Featured on the front page of the Florida Sun-Sentinel:
The quirky game played on ice with rocks and brooms would seem an unlikely fit in a region known for palm trees and beaches. Nonetheless, curling, the quaint sport conceived on frozen ponds in Scotland, has found a niche in South Florida since the last Winter Olympics.
More surprising, one member of the Wednesday night league of the Panthers Curling Club will walk in the Opening Ceremonies for the Sochi Games on Feb. 7. Like the game, Bill Todhunter is relatively new to South Florida. But the Fort Lauderdale resident has been diligently working at it for 40 years to an elite level as a player and now as coach of the U.S. women's Olympics curling team. He started as a teenager in his native British Columbia, and after moving to the United States in 1994, won two national titles and the bronze medal at the 2007 world championships, the last major medal by a U.S. team.
"People look at the game and think they can do it," said Todhunter, 54, national sales manager for Beghelli, a commercial lighting firm in Miramar. "It's a lot harder than it looks. It's sort of like golf. Everybody thinks they can hit a golf ball. It's a lot more precise when you play at the elite level."That was the perception of many who came to the learn-to-curl sessions at Saveology.com Iceplex after watching the curling matches during the Vancouver Games in 2010. On television, it looked easy. Perspective changed when they stepped on the ice and tried their hands at shoving the 42-pound granite rocks the length of the rink.For those who are intrigued by the telecasts from Sochi, Florida's only curling club will be offering introductory sessions on three consecutive Wednesdays, beginning Feb. 12, 9-11 p.m.Curling has been likened to shuffleboard on ice, with teams of four players trying to maneuver their eight rocks closer than their opponents to the center of a 12-foot circle, or house, 140 feet away. Or, chess with force.
"It's like chess. You may want to forego a pawn to get a rook. Then you have to physically execute it," Todhunter said. He will be occupied with the cerebral side of the game in trying to help the U.S. win its first Olympic medal in curling, tracking tendencies of his team and their opponents that can be used in plotting strategy. The foursome of Erika Brown, Debbie McCormick, Jessica Schultz and Ann Swisshelm was put together two years ago for that objective. They have appeared in a combined seven Olympics, including three by McCormick, who was on the only U.S. team to win the world championships, in 2003. They will become familiar to television viewers with games scheduled eight consecutive days during the round-robin leading up to the medal rounds. CNBC, MSNBC and USA Network will have 124 hours of coverage split between curling and hockey. Curling was regarded as the breakout sport of the Vancouver Games, connecting with TV audiences for its peculiarities, nuances and personalities. The Norwegian men received nearly 1 million Facebook followers immediately after debuting the outrageous pants that became their trademark. Women and men attained sex-symbol status by posing for revealing curling calendars.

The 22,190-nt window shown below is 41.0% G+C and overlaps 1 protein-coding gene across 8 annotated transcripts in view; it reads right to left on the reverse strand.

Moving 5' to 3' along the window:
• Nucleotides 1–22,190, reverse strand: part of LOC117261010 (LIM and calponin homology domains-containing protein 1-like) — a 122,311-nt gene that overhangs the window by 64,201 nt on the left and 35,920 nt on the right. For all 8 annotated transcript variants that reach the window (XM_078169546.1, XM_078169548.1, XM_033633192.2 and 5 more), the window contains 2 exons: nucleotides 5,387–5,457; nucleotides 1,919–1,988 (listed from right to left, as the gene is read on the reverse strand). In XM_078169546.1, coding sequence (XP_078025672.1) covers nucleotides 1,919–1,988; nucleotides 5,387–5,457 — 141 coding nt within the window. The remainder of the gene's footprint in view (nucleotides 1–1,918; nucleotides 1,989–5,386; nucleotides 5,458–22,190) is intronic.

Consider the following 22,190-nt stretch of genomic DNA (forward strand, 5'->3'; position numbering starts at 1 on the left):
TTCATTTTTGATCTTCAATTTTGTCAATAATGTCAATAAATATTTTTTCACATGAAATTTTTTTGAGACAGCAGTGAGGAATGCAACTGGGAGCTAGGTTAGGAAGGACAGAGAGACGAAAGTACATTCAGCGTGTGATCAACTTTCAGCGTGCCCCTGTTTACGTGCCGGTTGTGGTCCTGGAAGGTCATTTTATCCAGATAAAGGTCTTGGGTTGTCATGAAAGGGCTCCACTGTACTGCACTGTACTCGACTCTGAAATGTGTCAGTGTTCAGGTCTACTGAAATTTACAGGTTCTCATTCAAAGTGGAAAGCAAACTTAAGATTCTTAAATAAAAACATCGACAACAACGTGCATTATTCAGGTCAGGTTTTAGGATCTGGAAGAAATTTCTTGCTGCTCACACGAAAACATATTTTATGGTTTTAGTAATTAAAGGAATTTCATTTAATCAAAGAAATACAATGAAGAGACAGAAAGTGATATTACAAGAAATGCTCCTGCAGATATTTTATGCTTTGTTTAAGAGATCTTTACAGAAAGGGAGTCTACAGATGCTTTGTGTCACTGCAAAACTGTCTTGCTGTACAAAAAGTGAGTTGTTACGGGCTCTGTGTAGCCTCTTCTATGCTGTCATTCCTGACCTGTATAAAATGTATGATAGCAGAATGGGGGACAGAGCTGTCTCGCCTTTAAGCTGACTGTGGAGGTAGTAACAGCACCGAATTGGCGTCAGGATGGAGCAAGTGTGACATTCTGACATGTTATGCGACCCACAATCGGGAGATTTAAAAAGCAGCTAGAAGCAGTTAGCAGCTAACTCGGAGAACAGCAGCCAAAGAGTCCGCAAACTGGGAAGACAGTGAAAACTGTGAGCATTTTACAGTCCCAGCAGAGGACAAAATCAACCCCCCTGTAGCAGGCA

"The athletes are getting more in shape, sort of shedding the old beer-drinking, cigarette-smoking curler image. They've become truly athletes. They work at this sport 365 days a year," Todhunter said. Look for Eve Muirhead, 23-year-old skip of world champion Scotland, to be one of the popular faces of these Games as she seeks gold for the birthplace of curling. Scottish to the core, Muirhead has received golf scholarship offers from colleges in the United States and is a competitive bagpiper. Some saucy calendar poses haven't hurt her appeal. The U.S. women showed a lighter side of intense competitors in a hilarious video parody of "What Does the Fox Say?" performed in animal costumes. Their version, "What Does the Skip Say?" is punctuated by the frantic shouts used to direct sweepers guiding the rock down the ice and is receiving thousands of views on YouTube. While Scotland, Sweden and Canada are regarded as front-runners among the women's teams, the U.S. was fourth in last year's world championships, and Todhunter believes they will be in the medal hunt if they play as they did in an impressive victory at the Olympic Trials. In the first game of those finals, Brown, the skip, had 95 percent accuracy on her throws.
"You're not going to lose any curling games when the skip curls 95 percent. That's incredible," Todhunter said. The Americans aim to atone for a disappointing 2010 Games that saw both teams finish last; the men aren't regarded as a medal contender this time, either. Juggling curling and career is a challenge for all of the Americans, unlike some of their competitors who are subsidized to concentrate on the sport. The U.S. women practice separately near homes scattered throughout the Midwest and come together for competition. The Wednesday night league at Saveology.com Iceplex enables their coach to stay involved in an unlikely locale, though the level of competition is recreational. Learn-to-curl sessions will be offered on Wednesday nights during the Sochi Games, and he looks forward to sharing his experiences and expertise upon his return with novices setting their sights on the next Olympics. "That's what I want to do, try to elevate the game here," Todhunter said. "It's a lifetime sport. When I was at the world championships in 2007, I was the second-oldest competitor at 47 competing against 21-year-olds. You can play at the competitive level for a lot of years."
Davis, Craig (2014, January 27). U.S. curling coach chills in South Florida. Sun-Sentinel. Original Article here: http://www.sun-sentinel.com/sports/olympics/fl-curling-olympics-coach-0128-20140127,0,6598295.story